My question got answered :-) :
Silver Spring, Md.: Check out this image of 47 lockboxes attached to a bench at the Halstead at Dunn Loring. This is a new condo building with 220 units. This place is infested with speculators and flippers trying to sell. http://bubblemeter.blogspot.com/2006/03/bubblicious-bench-flippers.html
Don't you think that prices for condos in the DC area will fall significantly given all the speculators trying to sell?
Neil Irwin: This is a pretty remarkable photo. It is a rather vivid illustration of just how much the market has shifted from a year or two ago, when you read of people lining up by the hundreds for chances to buy.
There is clearly immense supply of condos out there now. Whether this means condo prices will actually decline depends primarily on whether individual owners and developers drop their prices to a market-clearing price, or hold out indefinitely waiting for buyers. I have a colleague who bought a well-located D.C. condo in 1988, I believe, and sold it in 1998 for $10,000 less than she paid. Many buyers in recent years have done so without understanding that there can be long down or flat cycles in real estate, in addition to periods of extraordinary appreciation.
Washington, D.C.: We are in our mid 20's and looking to buy our first home. We realize that we could only afford a condo and want to stay in the city. We have been approved for far more than we can afford can actually afford monthly with a rate at 6.75% and 0 points. I am noticing a huge glut in condos and fear the condo market in D.C. will bottom out sometime soon. Are we at risk for buying an expensive 1 bedroom condo in the city to only lose money on it 4 years from now?
Neil Irwin: Are you at risk? Yes. Buying real estate for a four year time horizon, especially in the particularly volatile condo market, is by definition taking a significant financial risk, particularly given the leverage involved in making the purchase. That doesn't mean you shouldn't buy, it means you should only buy if you are prepared to take that risk, and will not be financially devestated if the condo market remains soft (or gets softer).
Suitland, Md.: Your last response implies that 'over the next couple of years' the region will see further housing price softness. Would you explain why you hold that view?
Neil Irwin: That's not necessarily my view. My view is that there is real risk that the region will see furhter housing price softness, based on the way previous real estate cycles have played out. There's a reason they call it a cyclical industry.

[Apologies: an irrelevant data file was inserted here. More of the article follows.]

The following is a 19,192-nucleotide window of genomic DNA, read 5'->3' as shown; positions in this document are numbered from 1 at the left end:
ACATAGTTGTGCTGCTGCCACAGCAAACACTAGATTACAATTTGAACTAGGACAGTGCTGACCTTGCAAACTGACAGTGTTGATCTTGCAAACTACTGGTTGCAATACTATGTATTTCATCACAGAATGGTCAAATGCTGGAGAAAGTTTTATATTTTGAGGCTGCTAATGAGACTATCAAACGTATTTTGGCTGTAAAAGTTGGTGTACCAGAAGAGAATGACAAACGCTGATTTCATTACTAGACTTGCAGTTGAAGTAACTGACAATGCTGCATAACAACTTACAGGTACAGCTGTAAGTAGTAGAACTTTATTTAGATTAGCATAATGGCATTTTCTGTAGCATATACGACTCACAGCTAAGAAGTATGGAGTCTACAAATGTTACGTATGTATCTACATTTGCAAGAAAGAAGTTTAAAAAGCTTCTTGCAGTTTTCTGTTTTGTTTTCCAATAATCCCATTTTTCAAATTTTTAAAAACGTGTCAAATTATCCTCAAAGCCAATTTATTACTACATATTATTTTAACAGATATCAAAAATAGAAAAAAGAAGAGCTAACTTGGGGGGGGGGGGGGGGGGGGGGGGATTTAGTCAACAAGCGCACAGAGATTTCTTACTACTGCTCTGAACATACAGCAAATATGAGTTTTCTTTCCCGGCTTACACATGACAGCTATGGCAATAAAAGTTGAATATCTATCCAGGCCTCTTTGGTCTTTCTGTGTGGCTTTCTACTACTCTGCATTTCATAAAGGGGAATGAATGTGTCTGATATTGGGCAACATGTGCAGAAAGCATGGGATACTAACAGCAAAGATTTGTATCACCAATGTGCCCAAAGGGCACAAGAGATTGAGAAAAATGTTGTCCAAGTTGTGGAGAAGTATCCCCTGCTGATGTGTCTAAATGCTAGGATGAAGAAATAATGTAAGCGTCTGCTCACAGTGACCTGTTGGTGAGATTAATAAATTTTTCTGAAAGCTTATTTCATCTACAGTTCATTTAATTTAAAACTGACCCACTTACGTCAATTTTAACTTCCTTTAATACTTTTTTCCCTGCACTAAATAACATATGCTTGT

I'd turn the question around though: What examples can you find from the past of real estate prices doubling or tripling in a seven year period, then having a slump of a few months and then immediately resuming a meteoric rise? If there are historical precedents for that, I'd love to hear about them. I'm not aware of any.
Arlington, Va.: but DC is "different".
they aren't making anymore land.
the population is growing.
babyboomers retiring and buying second homes.
real estate always goes up.
so sayeth NAR chief economist David Lareah, has anyone noticed that economists and weathermen are the only jobs where you can make completely assinine predictions and still keep your job?
Neil Irwin: Another thought from a reader . . .
Neil Irwin: More advice for Richmond
Arlington (Waverly Hills), Va.: I've been noticing that the doom and glommers are out in full force now that the housing market is starting to slow. I'd love to see an article in the Post that tracks some of the more prominent economic forecasts. Some economists / prognosticators continually predict a recession year after year. Then when one finally ocurrs, they say take credit for predicting it. What they don't take credit for is missing wildly on their forecast in the previous 10 years.
Neil Irwin: You're right that there are perma-bears out there in the economic analysis game. But I would argue that the same exists on the other side of the optimism/pessimism scale. There are a ton of analysts out there who have a rosy view of the future at all times. I most value the economists who are genuinely unpredictable and offer fresh analysis, and don't get locked into one prism through which to view the economy.